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Optics Express

Optics Express

  • Editor: C. Martijn de Sterke
  • Vol. 18, Iss. 13 — Jun. 21, 2010
  • pp: 13492–13501
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Sub-15 nm beam confinement by two crossed x-ray waveguides

S. P. Krüger, K. Giewekemeyer, S. Kalbfleisch, M. Bartels, H. Neubauer, and T. Salditt  »View Author Affiliations


Optics Express, Vol. 18, Issue 13, pp. 13492-13501 (2010)
http://dx.doi.org/10.1364/OE.18.013492


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Abstract

We have combined two high transmission planar x-ray waveguides glued onto each other in a crossed geometry to form an effective quasi-point source. From measurements of the far-field diffraction pattern, the phase and amplitude of the near-field distribution is retrieved using the error-reduction algorithm. In agreement with finite difference field simulations (forward calculation), the reconstructed exit wave intensity distribution (inverse calculation) exhibits a full width at half maximum (FWHM) below 15 nm in both dimensions. Finally, holographic imaging is successfully demonstrated for the crossed waveguide device by translation of a lithographic test structure through the waveguide beam.

© 2010 Optical Society of America

1. Introduction

X-ray waveguides (WG) can be used to filter short wavelength radiation at nanoscale dimensions, replacing the function of macroscopic slits and pinholes used in conventional x-ray experiments. Waveguides can thus provide localized and highly coherent beams for diffraction studies at significantly reduced sample volume [1

1. S. Di Fonzo, W. Jark, S. Lagomarsino, C. Giannini, L. De Caro, A. Cedola, and M. Müller, “Non-destructive determination of local strain with 100-nanometre spatial resolution,” Nature 403, 638–640 (2000). [CrossRef] [PubMed]

], as well as for coherent x-ray imaging and holography [2

2. S. Eisebitt, J. Luning, W. F. Schlotter, M. Lorgen, O. Hellwig, W. Eberhardt, and J. Stohr, “Lensless imaging of magnetic nanostructures by X-ray spectro-holography,” Nature 432, 885–888 (2004). [CrossRef] [PubMed]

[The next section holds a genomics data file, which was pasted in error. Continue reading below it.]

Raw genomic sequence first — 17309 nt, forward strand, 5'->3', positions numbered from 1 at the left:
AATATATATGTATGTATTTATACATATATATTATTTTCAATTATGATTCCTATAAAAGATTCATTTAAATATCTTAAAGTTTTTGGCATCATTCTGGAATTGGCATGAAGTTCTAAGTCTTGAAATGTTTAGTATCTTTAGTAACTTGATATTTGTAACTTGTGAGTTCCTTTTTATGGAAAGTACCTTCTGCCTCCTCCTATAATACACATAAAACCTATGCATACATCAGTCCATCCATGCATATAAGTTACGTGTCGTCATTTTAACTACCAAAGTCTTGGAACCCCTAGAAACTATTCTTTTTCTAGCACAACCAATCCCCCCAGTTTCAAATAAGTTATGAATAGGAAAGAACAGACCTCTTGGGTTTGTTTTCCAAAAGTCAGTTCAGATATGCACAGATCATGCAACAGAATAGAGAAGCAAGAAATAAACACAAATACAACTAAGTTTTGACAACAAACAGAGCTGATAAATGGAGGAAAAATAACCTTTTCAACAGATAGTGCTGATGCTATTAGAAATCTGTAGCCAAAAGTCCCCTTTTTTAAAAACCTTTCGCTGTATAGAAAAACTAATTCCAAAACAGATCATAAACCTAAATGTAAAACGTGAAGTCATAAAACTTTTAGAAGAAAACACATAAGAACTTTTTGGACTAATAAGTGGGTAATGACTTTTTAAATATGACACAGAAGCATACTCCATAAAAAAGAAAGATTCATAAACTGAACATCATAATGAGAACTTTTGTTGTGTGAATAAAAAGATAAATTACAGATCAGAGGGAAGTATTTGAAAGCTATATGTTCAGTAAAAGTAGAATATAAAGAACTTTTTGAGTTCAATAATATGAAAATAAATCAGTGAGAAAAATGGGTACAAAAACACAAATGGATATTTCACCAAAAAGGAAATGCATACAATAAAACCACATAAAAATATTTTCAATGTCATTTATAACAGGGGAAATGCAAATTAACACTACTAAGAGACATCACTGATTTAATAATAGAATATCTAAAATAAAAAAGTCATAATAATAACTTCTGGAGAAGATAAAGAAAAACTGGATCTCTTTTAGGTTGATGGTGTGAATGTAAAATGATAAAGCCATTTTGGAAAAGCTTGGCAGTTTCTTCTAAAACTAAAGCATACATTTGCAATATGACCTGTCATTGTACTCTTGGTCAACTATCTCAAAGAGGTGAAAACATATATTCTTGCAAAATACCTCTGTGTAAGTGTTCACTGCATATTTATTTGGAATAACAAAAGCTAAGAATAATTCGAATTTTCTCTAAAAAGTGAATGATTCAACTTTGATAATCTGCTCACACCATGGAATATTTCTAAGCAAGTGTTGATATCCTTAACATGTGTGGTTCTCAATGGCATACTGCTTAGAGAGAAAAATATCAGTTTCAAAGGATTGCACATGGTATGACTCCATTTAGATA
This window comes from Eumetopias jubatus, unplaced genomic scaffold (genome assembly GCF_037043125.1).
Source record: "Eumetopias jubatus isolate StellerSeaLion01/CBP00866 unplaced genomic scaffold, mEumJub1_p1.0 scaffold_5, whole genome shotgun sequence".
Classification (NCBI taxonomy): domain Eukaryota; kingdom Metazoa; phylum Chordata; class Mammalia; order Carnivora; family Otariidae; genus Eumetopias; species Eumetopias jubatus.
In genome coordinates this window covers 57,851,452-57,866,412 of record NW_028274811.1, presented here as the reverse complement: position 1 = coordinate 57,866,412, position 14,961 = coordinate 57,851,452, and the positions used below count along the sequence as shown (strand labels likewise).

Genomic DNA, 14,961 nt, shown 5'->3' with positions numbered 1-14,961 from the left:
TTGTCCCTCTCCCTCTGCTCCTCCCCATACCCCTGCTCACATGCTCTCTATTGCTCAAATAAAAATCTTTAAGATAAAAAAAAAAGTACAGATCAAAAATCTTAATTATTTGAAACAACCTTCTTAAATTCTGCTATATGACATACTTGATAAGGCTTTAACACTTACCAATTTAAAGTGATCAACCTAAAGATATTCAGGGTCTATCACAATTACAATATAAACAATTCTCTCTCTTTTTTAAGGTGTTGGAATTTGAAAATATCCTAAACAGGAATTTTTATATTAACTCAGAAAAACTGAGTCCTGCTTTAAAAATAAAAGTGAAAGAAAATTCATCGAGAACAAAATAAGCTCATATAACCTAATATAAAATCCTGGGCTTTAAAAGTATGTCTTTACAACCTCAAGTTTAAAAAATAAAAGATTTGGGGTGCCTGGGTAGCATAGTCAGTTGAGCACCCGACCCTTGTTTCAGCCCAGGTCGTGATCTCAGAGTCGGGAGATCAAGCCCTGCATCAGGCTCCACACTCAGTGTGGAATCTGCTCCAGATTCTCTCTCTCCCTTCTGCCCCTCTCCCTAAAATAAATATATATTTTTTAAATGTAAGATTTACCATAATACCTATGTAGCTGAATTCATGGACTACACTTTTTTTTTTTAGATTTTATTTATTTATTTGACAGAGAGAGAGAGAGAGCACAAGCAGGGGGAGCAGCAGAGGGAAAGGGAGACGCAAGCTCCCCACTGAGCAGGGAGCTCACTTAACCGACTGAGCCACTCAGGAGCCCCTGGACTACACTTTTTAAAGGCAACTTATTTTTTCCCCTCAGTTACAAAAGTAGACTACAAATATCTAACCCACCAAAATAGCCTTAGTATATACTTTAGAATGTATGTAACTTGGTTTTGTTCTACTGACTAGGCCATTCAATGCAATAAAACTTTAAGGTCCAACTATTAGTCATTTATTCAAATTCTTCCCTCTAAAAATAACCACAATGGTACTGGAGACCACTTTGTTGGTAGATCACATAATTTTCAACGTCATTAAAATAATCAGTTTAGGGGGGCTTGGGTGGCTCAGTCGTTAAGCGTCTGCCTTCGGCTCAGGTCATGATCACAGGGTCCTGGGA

, 3

3. C. Fuhse, C. Ollinger, and T. Salditt, “Waveguide-Based Off-Axis Holography with Hard X-Rays,” Phys. Rev. Lett. 97, 254801 (2006). [CrossRef]

, 4

4. H. M. Quiney, A. G. Peele, Z. Cai, D. Paterson, and K. A. Nugent, “Diffractive imaging of highly focused X-ray fields,” Nat Phys 2, 101–104 (2006). [CrossRef]

]. Depending on the materials employed for the guiding and cladding layers, waveguides are in principle capable to deliver beams with two-dimensional cross sections down to about d ≃ 10 nm [5

5. C. Bergeman, H. Keymeulen, and J. F. van der Veen, “Focusing X-Ray Beams to Nanometer Dimensions,” Phys. Rev. Lett. 91, 204801 (2003). [CrossRef]

], below the values currently achieved by focusing optics such as compound refractive lenses, mirrors and Fresnel zone plates [6

6. A. Schropp, P. Boye, J. M. Feldkamp, R. Hoppe, J. Patommel, D. Samberg, S. Stephan, K. Giewekemeyer, R. N. Wilke, T. Salditt, J. Gulden, A. P. Mancuso, I. A. Vartanyants, B. Weckert, S. Schöder, M. Burghammer, and C. G. Schroer, “Hard x-ray nanobeam characterization by coherent diffraction microscopy,” Appl. Phys. Lett. 96, 091102–091103 (2010). [CrossRef]

, 7

7. O. Hignette, P. Cloetens, W.-K. Lee, W. Ludwig, and G. Rostaing, “Hard X-ray microscopy with reflecting mirrors status and perspectives of the ESRF technology,” J. Phys. IV France 104, 231–234 (2003). [CrossRef]

, 8

8. W. Chao, B. D. Harteneck, J. A. Liddle, E. H. Anderson, and D. T. Attwood, “Soft X-ray microscopy at a spatial resolution better than 15 nm,” Nature 435, 1210–1213 (2005). [CrossRef] [PubMed]